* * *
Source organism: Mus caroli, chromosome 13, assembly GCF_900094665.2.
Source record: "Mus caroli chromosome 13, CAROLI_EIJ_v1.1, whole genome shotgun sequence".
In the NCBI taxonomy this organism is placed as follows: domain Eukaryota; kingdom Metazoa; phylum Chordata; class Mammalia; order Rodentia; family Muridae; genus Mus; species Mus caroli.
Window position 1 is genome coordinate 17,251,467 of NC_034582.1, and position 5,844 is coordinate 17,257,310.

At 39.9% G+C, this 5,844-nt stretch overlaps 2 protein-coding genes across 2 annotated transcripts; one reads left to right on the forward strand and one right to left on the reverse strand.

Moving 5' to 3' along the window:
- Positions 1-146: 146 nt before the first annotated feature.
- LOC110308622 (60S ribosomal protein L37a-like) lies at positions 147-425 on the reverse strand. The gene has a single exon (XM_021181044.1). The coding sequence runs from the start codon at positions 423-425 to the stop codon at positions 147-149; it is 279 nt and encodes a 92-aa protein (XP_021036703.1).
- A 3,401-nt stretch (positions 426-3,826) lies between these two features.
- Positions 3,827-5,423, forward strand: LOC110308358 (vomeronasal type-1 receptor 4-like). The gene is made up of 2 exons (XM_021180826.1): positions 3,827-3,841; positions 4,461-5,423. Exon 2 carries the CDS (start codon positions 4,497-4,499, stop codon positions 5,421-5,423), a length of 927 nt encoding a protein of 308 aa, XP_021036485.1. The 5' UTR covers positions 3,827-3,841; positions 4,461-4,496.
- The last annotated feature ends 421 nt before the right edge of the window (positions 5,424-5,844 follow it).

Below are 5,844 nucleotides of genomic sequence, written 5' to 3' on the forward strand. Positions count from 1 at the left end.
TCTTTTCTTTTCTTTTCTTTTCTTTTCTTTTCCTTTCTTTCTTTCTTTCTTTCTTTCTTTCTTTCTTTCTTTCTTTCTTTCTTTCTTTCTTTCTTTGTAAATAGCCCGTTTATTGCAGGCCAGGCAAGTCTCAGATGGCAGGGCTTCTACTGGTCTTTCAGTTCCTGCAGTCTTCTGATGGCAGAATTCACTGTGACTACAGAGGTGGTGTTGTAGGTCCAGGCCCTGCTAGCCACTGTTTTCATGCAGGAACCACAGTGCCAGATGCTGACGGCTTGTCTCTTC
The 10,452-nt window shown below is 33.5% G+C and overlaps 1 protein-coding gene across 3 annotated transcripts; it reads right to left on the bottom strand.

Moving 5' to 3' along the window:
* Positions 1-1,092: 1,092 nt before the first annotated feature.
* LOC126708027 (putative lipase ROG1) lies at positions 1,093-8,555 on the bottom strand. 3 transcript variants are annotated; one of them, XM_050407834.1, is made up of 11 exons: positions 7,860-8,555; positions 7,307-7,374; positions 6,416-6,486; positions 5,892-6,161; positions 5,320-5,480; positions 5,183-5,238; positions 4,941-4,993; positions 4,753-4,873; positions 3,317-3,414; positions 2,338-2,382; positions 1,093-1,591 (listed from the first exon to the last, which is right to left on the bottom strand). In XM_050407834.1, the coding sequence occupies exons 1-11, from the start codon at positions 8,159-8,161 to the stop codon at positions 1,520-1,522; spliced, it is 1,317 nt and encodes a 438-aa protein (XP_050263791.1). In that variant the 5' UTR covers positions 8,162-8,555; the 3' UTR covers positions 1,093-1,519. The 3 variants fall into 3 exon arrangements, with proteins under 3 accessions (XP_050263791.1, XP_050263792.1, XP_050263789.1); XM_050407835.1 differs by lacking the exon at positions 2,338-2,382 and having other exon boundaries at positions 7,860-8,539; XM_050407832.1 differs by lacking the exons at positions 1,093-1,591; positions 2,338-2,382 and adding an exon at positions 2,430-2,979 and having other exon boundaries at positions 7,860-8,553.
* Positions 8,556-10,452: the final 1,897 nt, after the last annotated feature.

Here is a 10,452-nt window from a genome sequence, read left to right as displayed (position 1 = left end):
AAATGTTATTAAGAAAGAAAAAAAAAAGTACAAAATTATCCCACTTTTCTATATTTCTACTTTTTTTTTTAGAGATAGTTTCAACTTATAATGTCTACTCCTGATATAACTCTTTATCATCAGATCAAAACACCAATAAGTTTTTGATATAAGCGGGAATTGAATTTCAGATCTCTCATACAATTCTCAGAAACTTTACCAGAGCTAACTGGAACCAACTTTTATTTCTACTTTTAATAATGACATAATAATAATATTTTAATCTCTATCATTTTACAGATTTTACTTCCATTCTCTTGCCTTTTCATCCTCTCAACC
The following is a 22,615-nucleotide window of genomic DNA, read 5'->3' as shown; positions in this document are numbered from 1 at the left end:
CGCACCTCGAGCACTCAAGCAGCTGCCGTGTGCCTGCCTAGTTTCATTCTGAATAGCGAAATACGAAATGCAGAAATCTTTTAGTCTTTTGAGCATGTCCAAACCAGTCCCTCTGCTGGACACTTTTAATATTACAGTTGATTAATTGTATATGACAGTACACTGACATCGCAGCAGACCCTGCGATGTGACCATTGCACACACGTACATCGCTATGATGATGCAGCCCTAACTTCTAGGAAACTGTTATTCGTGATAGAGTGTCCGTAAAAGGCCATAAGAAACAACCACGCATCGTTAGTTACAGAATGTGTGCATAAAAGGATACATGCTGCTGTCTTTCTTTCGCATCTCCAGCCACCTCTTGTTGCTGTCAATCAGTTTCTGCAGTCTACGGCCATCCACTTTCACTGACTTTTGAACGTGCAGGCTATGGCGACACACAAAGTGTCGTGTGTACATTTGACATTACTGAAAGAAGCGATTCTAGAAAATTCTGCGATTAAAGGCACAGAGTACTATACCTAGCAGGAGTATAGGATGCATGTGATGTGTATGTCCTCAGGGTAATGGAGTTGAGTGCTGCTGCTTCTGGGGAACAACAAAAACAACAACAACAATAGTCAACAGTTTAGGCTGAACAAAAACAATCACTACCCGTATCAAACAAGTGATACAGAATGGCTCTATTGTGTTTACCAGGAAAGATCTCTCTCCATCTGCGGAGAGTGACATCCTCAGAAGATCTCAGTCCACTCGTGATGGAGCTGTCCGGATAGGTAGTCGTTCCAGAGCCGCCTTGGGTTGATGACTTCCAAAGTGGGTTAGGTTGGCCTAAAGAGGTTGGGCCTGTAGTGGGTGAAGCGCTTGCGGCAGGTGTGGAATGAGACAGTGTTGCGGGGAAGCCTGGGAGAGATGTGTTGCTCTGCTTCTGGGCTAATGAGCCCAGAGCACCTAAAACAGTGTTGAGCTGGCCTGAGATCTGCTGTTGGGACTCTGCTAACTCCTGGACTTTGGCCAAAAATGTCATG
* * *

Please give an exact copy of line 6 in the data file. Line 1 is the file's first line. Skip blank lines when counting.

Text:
Moving 5' to 3' along the window: